The value of crowdsourcing: can users really compete with professionals in generating
new product ideas?
Poetz & Schreier
- Consumers might be too accustomed to current consumption conditions, thus
prevailing them from predicting and shaping the future.
- However, users often innovate for themselves and many of those user innovations
are characterized by high commercial attractiveness.
- Crowdsourcing: to outsource the phase of idea generation to a potentially large and
unknown population, referred to as the crowd, in the form of an open call.
- Crowdsourcing relies on a self-selection process among users willing and able to
respond to widely broadcast idea generation competitions.
- Research question: how attractive are new product ideas generated by users
through a crowdsourcing process compared with new product ideas generated by a
Background: why users might (not) be able to compete with professionals
- User input for idea generation might come in two forms:
o Needs-based information: market research might reveal user needs that are
not yet met by commercially available products. This might serve as a starting
point for a firm’s professionals to guide their idea generation efforts.
o Solution-based information: asking users not only about their problems but
also about potential ways to solve them.
- Users could help in defining what a new potential product should do, but they might
be less valuable in defining how it should work.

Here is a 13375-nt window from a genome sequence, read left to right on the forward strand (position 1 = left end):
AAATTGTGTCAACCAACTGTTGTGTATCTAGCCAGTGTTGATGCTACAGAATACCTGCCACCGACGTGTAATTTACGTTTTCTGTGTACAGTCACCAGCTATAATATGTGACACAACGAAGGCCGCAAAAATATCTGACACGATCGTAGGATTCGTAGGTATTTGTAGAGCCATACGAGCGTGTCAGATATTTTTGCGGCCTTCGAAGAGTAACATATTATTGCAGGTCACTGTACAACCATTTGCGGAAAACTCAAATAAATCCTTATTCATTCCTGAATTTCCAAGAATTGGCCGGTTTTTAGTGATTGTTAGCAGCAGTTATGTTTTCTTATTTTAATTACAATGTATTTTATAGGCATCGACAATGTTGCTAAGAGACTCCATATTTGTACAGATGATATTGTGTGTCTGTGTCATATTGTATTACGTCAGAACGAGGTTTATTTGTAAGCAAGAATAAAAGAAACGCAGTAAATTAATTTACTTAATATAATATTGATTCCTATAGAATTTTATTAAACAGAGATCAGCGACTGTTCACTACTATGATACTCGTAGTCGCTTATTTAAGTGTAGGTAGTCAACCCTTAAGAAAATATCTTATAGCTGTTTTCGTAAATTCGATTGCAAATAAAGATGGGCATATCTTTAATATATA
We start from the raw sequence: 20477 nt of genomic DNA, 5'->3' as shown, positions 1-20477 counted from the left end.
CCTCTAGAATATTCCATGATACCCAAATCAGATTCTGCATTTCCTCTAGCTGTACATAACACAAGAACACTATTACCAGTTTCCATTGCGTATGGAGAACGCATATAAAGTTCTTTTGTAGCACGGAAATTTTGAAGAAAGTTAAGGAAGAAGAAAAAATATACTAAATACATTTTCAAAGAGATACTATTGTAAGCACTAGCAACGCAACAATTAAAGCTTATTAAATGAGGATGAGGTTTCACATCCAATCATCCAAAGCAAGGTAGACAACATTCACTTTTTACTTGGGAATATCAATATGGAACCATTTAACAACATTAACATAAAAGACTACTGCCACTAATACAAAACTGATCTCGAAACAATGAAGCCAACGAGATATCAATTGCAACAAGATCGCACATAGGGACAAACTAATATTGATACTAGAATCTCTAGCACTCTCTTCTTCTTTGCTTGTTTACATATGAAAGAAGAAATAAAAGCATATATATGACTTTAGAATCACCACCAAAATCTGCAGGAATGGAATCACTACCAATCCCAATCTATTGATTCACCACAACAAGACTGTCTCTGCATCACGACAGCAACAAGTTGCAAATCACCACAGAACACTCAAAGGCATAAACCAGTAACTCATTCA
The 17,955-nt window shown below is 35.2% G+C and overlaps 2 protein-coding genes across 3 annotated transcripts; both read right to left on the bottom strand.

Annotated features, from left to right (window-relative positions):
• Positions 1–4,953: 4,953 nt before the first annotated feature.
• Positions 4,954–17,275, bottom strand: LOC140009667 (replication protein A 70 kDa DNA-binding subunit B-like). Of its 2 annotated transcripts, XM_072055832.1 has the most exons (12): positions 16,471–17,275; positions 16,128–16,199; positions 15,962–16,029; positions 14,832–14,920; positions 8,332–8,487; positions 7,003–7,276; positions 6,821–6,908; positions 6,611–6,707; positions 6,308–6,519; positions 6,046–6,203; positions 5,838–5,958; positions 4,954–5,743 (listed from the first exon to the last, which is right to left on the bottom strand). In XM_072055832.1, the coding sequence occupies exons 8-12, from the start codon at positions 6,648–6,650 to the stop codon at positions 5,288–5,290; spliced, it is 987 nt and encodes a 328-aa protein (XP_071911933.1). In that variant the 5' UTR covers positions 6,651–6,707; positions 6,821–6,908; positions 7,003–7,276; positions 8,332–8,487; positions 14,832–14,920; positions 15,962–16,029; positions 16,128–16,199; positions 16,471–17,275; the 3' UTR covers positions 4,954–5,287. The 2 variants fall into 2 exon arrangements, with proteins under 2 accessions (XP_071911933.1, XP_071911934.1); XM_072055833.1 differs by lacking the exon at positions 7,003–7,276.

- Besides creative thinking skills and motivation, the expertise of R&D and marketing
personnel is a central driver for generating novel and useful ideas.
- The more competence and experience investors possess, the higher the expected
quality of their solutions will be.
- Local search behavior: relying exclusively on internal expertise and knowledge bases
when generating ideas for new products.
- Firms that rely too heavily on their internal expertise might be blocked from finding
alternative, potentially more successful solutions.
- Beyond a certain point, the additional exploitation of internal expertise will lead to a
drop in new product output.
- The extent to which a firm explores external knowledge is positively related to
successful new product innovation.
- Users, rather than manufacturers, were often the initial developers of products that
later gained commercial significance.
- Professionals are more driven by a convergent thinking style that results in less novel
- Bamed/MAM group was the sample: leading company in the baby products market.
- Company-internal idea generation led to a total of 51 ideas.